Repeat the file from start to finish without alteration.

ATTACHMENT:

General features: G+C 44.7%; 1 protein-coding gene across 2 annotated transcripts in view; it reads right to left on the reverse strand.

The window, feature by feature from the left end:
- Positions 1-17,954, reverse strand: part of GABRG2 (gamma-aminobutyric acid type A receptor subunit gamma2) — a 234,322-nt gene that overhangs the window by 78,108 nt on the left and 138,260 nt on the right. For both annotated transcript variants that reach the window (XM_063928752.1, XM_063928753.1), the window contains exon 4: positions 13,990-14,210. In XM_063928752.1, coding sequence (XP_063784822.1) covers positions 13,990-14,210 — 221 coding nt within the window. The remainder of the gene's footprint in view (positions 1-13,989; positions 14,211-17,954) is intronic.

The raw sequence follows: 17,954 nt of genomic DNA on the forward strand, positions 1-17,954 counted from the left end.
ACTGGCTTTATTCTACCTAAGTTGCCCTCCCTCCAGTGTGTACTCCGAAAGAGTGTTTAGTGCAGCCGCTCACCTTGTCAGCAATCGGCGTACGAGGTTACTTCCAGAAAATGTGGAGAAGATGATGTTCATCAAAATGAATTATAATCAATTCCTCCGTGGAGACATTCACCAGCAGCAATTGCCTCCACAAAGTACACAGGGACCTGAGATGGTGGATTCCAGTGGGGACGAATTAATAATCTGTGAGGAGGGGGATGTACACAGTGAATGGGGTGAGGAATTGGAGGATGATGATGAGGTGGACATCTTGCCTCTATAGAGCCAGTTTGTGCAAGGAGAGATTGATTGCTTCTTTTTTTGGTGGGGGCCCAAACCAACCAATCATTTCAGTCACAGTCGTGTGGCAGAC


General features: G+C 44.7%; 1 protein-coding gene across 2 annotated transcripts in view; it reads right to left on the reverse strand.

The window, feature by feature from the left end:
- Positions 1-17,954, reverse strand: part of GABRG2 (gamma-aminobutyric acid type A receptor subunit gamma2) — a 234,322-nt gene that overhangs the window by 78,108 nt on the left and 138,260 nt on the right. For both annotated transcript variants that reach the window (XM_063928752.1, XM_063928753.1), the window contains exon 4: positions 13,990-14,210. In XM_063928752.1, coding sequence (XP_063784822.1) covers positions 13,990-14,210 — 221 coding nt within the window. The remainder of the gene's footprint in view (positions 1-13,989; positions 14,211-17,954) is intronic.

The raw sequence follows: 17,954 nt of genomic DNA on the forward strand, positions 1-17,954 counted from the left end.
ACTGGCTTTATTCTACCTAAGTTGCCCTCCCTCCAGTGTGTACTCCGAAAGAGTGTTTAGTGCAGCCGCTCACCTTGTCAGCAATCGGCGTACGAGGTTACTTCCAGAAAATGTGGAGAAGATGATGTTCATCAAAATGAATTATAATCAATTCCTCCGTGGAGACATTCACCAGCAGCAATTGCCTCCACAAAGTACACAGGGACCTGAGATGGTGGATTCCAGTGGGGACGAATTAATAATCTGTGAGGAGGGGGATGTACACAGTGAATGGGGTGAGGAATTGGAGGATGATGATGAGGTGGACATCTTGCCTCTATAGAGCCAGTTTGTGCAAGGAGAGATTGATTGCTTCTTTTTTTGGTGGGGGCCCAAACCAACCAATCATTTCAGTCACAGTCGTGTGGCAGAC